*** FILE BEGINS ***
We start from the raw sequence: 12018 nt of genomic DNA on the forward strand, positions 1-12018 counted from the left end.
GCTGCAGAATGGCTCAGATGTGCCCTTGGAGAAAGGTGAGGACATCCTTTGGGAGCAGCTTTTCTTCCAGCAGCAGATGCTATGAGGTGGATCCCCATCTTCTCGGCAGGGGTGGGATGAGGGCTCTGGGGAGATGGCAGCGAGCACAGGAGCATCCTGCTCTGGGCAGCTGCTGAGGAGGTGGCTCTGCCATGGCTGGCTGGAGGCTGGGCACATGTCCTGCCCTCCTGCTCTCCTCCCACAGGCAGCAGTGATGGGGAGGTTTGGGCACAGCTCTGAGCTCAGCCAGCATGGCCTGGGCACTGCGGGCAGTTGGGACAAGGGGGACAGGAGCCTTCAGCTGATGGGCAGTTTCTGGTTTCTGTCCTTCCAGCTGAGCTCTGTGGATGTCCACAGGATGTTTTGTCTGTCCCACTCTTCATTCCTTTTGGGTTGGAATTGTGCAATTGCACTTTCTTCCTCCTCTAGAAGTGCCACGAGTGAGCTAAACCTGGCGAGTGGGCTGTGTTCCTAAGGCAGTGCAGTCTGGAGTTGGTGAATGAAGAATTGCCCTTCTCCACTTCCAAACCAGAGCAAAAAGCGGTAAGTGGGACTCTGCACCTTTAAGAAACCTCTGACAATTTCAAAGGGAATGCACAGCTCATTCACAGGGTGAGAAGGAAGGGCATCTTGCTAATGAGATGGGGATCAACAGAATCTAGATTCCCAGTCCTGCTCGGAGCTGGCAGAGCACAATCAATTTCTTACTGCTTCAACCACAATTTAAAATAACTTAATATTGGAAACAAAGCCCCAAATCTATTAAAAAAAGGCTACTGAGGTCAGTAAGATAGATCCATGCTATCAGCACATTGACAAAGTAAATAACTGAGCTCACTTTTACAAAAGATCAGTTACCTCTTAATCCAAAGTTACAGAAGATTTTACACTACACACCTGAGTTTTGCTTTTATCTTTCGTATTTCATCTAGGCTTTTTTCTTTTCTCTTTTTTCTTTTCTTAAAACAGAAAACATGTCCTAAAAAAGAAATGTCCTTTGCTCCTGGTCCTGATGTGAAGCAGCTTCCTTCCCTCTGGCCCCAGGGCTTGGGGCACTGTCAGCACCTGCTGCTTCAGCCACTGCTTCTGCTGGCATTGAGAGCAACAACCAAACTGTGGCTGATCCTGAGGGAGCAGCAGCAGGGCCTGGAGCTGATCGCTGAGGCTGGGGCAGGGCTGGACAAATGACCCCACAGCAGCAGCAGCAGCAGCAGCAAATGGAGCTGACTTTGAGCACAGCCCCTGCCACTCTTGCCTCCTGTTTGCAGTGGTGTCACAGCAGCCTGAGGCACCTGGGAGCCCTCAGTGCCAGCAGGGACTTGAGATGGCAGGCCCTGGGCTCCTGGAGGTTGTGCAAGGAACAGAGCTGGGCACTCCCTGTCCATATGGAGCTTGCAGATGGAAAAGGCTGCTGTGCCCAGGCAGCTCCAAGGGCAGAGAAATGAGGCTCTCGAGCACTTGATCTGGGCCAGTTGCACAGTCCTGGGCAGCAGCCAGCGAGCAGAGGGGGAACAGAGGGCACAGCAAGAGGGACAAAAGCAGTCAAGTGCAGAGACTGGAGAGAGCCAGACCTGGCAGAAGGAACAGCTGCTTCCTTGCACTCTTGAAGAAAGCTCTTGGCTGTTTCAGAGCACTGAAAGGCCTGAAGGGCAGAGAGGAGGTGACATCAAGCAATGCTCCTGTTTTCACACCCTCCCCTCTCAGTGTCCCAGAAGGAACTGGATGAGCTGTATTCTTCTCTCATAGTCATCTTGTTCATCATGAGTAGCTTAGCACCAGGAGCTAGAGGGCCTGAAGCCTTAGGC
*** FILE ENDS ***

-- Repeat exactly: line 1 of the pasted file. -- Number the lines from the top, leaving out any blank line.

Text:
We start from the raw sequence: 12018 nt of genomic DNA on the forward strand, positions 1-12018 counted from the left end.